The Japan finance scenario, which includes the country’s currency, stock and commodity markets, is characterized by volatility. Japan achieved spectacular economic growth from the 1960s to the 1980s and became the world’s second-largest economy in terms of GDP. Growth began to slow, however, from the 1990s and did not accelerate until 2006, despite continuous initiatives by the government. The Japanese government has been implementing several programs to manage inflation and improve the productivity of the services sector, which accounted for about 73% of Japan’s GDP in 2006. The country has also been reforming its tax system and labor market since 2006 to sustain economic growth and stability.
Thanks to low tax rates, substantial economic freedom and a private sector dominated system, Japan continues to be the largest economy in Asia and the second largest in the world.
Japan Finance: Currency
The currency of Japan is the yen. It is the third most-traded currency in the foreign exchange (forex) market, next only to the Euro and the US dollar. It is also widely used as a reserve currency, next only to the US dollar, the Euro and the pound sterling. Japan’s central bank, the Bank of Japan, is the only issuing authority for the yen.
The value of the yen was fixed to the US dollar in 1949. The exchange rate of ¥360 for US$1 remained constant till 1971,when the US discarded the gold standard. The US imposed a 10% surcharge on all imports from Japan, which encouraged the Asian nation to adopt a floating exchange rate system in 1973. The Japanese government continued to intervene, however, in the forex market to control the value of the yen. Despite this intervention, the yen steadily gained ground against the US dollar.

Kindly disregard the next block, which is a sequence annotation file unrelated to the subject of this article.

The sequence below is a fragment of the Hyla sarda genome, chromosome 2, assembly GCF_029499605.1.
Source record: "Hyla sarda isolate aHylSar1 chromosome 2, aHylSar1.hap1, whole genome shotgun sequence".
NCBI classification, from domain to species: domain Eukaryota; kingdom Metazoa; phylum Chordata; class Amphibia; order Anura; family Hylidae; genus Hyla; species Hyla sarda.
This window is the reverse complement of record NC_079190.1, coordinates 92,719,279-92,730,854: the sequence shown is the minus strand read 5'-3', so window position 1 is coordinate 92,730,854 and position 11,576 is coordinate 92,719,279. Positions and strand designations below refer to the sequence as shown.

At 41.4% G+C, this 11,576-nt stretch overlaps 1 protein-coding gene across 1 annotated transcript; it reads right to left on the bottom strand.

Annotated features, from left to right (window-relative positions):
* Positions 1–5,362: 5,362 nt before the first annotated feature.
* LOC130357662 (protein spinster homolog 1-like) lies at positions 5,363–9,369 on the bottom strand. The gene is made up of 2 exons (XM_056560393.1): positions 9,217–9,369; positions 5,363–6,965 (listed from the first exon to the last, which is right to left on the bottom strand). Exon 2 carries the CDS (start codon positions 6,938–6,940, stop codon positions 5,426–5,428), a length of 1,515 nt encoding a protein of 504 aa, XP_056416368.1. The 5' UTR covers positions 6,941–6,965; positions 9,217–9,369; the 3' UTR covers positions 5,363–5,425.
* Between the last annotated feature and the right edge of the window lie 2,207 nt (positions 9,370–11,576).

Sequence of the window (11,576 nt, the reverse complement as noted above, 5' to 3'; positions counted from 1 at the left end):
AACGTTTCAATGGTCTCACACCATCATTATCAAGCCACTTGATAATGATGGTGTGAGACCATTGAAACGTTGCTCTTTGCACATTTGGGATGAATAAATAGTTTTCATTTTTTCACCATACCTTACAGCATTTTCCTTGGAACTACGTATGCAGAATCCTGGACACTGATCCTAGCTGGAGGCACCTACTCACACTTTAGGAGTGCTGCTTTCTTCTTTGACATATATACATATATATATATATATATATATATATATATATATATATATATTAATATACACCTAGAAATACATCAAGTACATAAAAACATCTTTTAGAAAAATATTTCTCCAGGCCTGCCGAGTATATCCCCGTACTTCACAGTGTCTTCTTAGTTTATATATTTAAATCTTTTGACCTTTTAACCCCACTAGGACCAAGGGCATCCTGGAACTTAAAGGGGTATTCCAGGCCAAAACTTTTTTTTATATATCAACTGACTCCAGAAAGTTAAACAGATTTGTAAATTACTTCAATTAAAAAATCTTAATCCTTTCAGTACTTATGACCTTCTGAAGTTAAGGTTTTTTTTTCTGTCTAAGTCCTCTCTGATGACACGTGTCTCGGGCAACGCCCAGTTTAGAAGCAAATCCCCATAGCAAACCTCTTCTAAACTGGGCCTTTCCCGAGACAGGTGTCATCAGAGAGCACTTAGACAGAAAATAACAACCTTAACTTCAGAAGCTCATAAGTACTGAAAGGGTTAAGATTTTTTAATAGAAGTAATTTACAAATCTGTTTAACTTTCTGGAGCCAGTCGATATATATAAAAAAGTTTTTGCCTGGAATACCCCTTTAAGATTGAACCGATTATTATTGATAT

Japan Finance: Stock Market
Stock trading in Japan takes place in the Fukuoka Stock Exchange, Hercules Stock Exchange, JASDAQ Securities Exchange, Nagoya Stock Exchange, Osaka Securities Exchange, Sapporo Securities Exchange, Tokyo International Financial Futures Exchange (TIFFE) and Tokyo Stock Exchange.
Of these, the Tokyo Stock Exchange is the largest exchange in the country. It is also the world’s fourth-largest stock exchange, with US$6,476 billion worth of shares traded in 2007. As of December 31, 2007, 2,414 companies, with a market capitalization of $4.3 trillion, were listed on the Tokyo Stock Exchange. Stock markets in Japan are strictly regulated by the Japanese Financial Services Agency (JFSA).
Japan Finance: Commodity Market
Japan has several exchanges for commodities, of which the Tokyo Commodity Exchange (TOCOM) is the largest. It has also acquired the reputation of being the second-largest commodity exchange in the world for futures and options. TOCOM specializes in crude oil, gas oil, gasoline, kerosene, gold, silver, platinum, aluminum and rubber trading. Other popular exchanges in Japan are the Central Japan Commodity Exchange and Tokyo Grain Exchange.
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